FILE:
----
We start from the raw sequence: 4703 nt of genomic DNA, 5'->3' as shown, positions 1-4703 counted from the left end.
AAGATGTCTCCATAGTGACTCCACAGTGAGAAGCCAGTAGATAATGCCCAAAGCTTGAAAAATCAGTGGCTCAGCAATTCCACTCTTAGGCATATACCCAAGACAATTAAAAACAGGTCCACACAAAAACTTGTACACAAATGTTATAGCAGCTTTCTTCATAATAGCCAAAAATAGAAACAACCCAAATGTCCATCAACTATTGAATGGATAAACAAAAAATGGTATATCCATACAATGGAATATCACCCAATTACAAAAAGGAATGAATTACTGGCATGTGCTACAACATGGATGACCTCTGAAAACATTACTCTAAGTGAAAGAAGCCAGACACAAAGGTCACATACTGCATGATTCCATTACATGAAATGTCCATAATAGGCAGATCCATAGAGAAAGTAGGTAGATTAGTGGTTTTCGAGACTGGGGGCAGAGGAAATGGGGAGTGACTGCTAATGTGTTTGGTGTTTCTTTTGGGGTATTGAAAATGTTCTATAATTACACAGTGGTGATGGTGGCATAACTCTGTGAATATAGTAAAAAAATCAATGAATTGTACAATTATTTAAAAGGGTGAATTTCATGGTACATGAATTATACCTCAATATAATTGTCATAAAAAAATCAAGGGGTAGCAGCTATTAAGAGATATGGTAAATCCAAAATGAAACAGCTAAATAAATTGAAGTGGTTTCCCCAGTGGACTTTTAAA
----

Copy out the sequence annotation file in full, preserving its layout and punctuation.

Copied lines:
We start from the raw sequence: 4703 nt of genomic DNA, 5'->3' as shown, positions 1-4703 counted from the left end.
AAGATGTCTCCATAGTGACTCCACAGTGAGAAGCCAGTAGATAATGCCCAAAGCTTGAAAAATCAGTGGCTCAGCAATTCCACTCTTAGGCATATACCCAAGACAATTAAAAACAGGTCCACACAAAAACTTGTACACAAATGTTATAGCAGCTTTCTTCATAATAGCCAAAAATAGAAACAACCCAAATGTCCATCAACTATTGAATGGATAAACAAAAAATGGTATATCCATACAATGGAATATCACCCAATTACAAAAAGGAATGAATTACTGGCATGTGCTACAACATGGATGACCTCTGAAAACATTACTCTAAGTGAAAGAAGCCAGACACAAAGGTCACATACTGCATGATTCCATTACATGAAATGTCCATAATAGGCAGATCCATAGAGAAAGTAGGTAGATTAGTGGTTTTCGAGACTGGGGGCAGAGGAAATGGGGAGTGACTGCTAATGTGTTTGGTGTTTCTTTTGGGGTATTGAAAATGTTCTATAATTACACAGTGGTGATGGTGGCATAACTCTGTGAATATAGTAAAAAAATCAATGAATTGTACAATTATTTAAAAGGGTGAATTTCATGGTACATGAATTATACCTCAATATAATTGTCATAAAAAAATCAAGGGGTAGCAGCTATTAAGAGATATGGTAAATCCAAAATGAAACAGCTAAATAAATTGAAGTGGTTTCCCCAGTGGACTTTTAAA